A fresh fast sync at block 7.77M placed 79GB of data into the freezer and 60GB of data into LevelDB.

Who doesn’t just love JSON-RPC? Me!

As its name suggests, JSON-RPC is a Remote Procedure Call protocol. Its design goal is to permit calling functions, that do some arbitrary computation on the remote side, after which they return the result of said computation. Of course — the protocol being generic — you can run data queries on top, but there’s no standardized query semantic, so people tend to roll their own.

Without support for flexible queries however, we end up wasting both computational and data transfer resources:

RPC calls that return a lot of data (e.g. eth_getBlock) waste bandwidth if the user is only interested in a handful of fields (e.g. only the header, or even less, only the miner’s address).
RPC calls that return only a bit of data (e.g. eth_getTransactionReceipt) waste CPU capacity if the user is forced to repeat the call multiple times (e.g. retrieving all receipts one-by-one results in loading all of them from disk for each call).
In the case of Ethereum’s JSON-RPC API, the above issues get exacerbated by the mini-reorg nature of the blockchain, as doing multiple queries (e.g. eth_getBalance) need to actually ensure that they execute against the same state and even against the same node (e.g. load balanced backends might have slight sync delays, so can serve different content).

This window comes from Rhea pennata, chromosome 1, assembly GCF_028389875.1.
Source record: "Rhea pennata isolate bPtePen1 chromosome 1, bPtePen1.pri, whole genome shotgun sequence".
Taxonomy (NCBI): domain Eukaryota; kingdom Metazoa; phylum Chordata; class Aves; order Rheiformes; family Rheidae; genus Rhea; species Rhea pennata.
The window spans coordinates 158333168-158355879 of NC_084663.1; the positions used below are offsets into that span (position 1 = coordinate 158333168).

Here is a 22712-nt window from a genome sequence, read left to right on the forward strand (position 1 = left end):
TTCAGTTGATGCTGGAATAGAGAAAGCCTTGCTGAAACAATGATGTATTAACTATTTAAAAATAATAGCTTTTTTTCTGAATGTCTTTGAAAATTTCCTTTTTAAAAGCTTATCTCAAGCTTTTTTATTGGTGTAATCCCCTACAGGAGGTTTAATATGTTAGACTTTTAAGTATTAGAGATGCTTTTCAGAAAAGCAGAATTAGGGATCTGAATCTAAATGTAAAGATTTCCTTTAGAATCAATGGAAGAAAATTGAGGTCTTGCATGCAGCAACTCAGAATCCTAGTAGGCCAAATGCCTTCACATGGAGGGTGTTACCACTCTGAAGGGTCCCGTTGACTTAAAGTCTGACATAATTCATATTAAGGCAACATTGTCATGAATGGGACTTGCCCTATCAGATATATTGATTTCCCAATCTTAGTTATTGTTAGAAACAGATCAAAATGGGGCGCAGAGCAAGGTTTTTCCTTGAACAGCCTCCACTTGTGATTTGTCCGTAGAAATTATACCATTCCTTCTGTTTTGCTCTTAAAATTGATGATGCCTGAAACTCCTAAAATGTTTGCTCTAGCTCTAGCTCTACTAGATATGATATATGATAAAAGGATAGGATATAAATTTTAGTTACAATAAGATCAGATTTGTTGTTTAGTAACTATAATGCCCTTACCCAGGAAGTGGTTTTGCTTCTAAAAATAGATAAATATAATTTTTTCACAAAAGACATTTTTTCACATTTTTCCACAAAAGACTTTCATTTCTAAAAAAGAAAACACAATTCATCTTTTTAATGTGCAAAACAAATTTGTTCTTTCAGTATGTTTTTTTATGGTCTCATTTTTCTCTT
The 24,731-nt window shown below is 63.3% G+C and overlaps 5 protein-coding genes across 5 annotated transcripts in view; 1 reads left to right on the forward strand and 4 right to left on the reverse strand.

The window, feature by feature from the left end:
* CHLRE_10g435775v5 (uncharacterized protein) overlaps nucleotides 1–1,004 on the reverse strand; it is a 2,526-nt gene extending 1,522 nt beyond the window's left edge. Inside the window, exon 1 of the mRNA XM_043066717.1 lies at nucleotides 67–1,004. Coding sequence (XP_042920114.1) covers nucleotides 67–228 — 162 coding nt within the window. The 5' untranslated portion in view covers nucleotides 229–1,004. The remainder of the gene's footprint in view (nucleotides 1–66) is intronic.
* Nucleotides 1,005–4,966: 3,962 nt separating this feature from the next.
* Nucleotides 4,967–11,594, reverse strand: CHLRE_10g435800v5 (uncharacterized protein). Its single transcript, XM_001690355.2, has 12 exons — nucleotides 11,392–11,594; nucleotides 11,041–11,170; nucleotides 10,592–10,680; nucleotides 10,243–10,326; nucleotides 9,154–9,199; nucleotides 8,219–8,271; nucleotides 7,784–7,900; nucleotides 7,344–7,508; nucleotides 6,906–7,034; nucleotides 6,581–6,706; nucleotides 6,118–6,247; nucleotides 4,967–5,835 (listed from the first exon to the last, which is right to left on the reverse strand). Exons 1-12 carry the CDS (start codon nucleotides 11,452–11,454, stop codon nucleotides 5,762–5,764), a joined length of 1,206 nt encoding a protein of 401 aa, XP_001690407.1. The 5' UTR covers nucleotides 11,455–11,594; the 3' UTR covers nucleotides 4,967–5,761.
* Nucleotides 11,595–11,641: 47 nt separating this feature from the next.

Yes, we could invent a new, super optimal query mechanism that would permit us to retrieve only the data we need, whilst minimizing computational and data transfer overhead… or we could also not-reinvent the wheel (again) and rather use one that’s been proven already: GraphQL.

Wallets, wallets everywhere!

When Ethereum launched in 2015, there was no third party tooling whatsoever, so client implementations needed to be these all-encompassing Swiss army knives. Ranging from peer-to-peer networking, through account management, to contract and user interactions, everything was done by the client. This was necessary, but seriously sub-optimal: accounts and networking don’t go well together security wise, and everything done by a single binary doesn’t permit a composable ecosystem.